Light of all Life: Thoughts towards a philosophy of life is the last book written by Raynor C. Johnson. Originally published in 1984, just three years before his death, the work is based on a series of lectures Johnson delivered in America and London. In his gentle style he draws upon more than eighty years of life experience, during half of which his thinking bridged both science and philosophy. Theosophical at its heart, the book includes subjects such as reincarnation, karma, life after death, mysticism, and the nature of time.
Johnson had spent most of his life looking for the truth about God and the nature of life and death—even traveling to India in the sixties in an effort to experience the mystical having concluded intellectual pursuit alone wasn’t enough. It seems he found it and in the closing chapter of this book he writes,
This quest for true and permanent happiness lures us on. It is the call of the soul to be recognised as the true self and known. But men do not know this and they look outside and plunge into the world of the opposites to find it. Craving and desire are expressions of the egos search for happiness, where it can never be found.
What then is the truth about this troubled, storm-tossed world into which we have been born and have to live our lives? It has some beauty as all the poets and artists have felt, but it is nevertheless the lowest and darkest of all the levels of partial reality. Compared with it, the astral levels to which we shall pass at death are idyllic, peaceful and secure.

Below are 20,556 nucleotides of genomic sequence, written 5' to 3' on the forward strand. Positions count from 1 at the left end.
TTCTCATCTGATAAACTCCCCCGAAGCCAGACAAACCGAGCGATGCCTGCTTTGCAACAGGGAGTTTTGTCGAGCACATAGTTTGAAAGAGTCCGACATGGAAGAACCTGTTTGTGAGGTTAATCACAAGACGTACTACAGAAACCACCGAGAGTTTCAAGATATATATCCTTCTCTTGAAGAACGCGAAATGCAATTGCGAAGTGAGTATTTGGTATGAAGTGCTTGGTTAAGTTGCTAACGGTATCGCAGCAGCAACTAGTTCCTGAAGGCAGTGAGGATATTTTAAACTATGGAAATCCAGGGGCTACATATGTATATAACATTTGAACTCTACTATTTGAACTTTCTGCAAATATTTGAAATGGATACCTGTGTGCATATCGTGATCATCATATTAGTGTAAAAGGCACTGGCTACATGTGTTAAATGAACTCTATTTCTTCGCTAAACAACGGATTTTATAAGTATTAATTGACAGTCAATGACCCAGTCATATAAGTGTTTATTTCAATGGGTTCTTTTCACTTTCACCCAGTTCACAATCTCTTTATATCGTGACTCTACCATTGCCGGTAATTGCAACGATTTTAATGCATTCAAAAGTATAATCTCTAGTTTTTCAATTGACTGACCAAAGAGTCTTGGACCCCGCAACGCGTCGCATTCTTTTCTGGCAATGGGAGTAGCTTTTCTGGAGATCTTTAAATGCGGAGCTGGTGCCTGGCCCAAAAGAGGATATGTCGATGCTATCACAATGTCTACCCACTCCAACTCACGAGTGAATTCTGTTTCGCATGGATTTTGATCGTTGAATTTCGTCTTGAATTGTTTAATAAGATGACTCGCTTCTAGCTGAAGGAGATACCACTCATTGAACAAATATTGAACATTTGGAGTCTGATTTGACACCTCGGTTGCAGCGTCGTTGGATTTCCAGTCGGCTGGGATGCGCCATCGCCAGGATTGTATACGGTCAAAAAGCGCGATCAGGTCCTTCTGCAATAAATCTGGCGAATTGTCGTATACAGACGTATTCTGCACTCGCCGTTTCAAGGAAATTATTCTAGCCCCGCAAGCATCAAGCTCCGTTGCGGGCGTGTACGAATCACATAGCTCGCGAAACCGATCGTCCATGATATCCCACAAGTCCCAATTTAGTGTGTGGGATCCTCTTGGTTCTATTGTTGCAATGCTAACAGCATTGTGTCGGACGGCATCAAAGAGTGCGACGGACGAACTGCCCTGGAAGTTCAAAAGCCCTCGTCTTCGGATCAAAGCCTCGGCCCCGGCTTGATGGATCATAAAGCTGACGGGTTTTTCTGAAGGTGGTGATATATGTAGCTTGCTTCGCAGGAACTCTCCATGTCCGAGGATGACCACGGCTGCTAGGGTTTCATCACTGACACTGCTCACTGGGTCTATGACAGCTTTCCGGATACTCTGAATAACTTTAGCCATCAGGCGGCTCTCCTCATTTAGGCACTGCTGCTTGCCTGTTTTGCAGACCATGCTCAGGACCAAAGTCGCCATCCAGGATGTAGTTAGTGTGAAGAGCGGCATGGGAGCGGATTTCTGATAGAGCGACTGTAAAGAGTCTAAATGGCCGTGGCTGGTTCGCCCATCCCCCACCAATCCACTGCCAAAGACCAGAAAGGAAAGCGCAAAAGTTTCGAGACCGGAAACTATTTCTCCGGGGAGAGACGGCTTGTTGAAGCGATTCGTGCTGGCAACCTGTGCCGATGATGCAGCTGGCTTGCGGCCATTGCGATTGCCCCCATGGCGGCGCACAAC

Mystics who have lifted their consciousness even to the mind levels have told us of things in marked contrast with their ordinary view, and they were convinced of the truth they perceived.
“Love pervades everything, sustains it and undergirds it. All conflict and suffering are like surface waves upon the quiet ocean depths.”
About the author
Raynor Carey Johnson was born on 5th April 1901 in Leeds, England. He earned a BA and MA at Oxford University and a PhD in physics at the University of London. He later taught physics at Queens University Belfast and the University of London where his specialist subject was spectroscopy; the study of the interaction between matter and radiated energy. He authored and co-authored a number of scientific papers, and published three scientific books, Spectra, Atomic Spectra, and Introduction to Molecular Spectra. In his field he was considered a leading research scientist of the time.
In 1934 Johnson, his wife Mary, and their children, moved to Australia where he had been invited to take up the post of Master of Queen’s College at the University of Melbourne. It was there that he became friends with the author Ambrose Pratt who introduced him to psychical research, mysticism, and the Society of Psychical Research.
After many years of studying eastern religion and the paranormal Johnson abandoned his Methodist beliefs and particularly the belief in the divinity of Jesus Christ. In Johnson’s mind Jesus was one of the greatest spiritual beings to grace this earth but not the source of all creation.
In the space of ten years, Johnson authored four books on mysticism, The Imprisoned Splendour, Nurslings of Immortality, Watcher on the Hills, and The Light and the Gate.
In 1964 he retired from academia and spent the rest of his life devoted to mysticism and God, traveling to India to a bid to experience enlightenment rather that just the intellectual pursuit of it. In 1984, his final book, Light of All Life: Thoughts towards a philosophy of life was published. He died on 16th May 1987.
Publisher: White Crow Books
Published September 2012
Size: 229 x 152 mm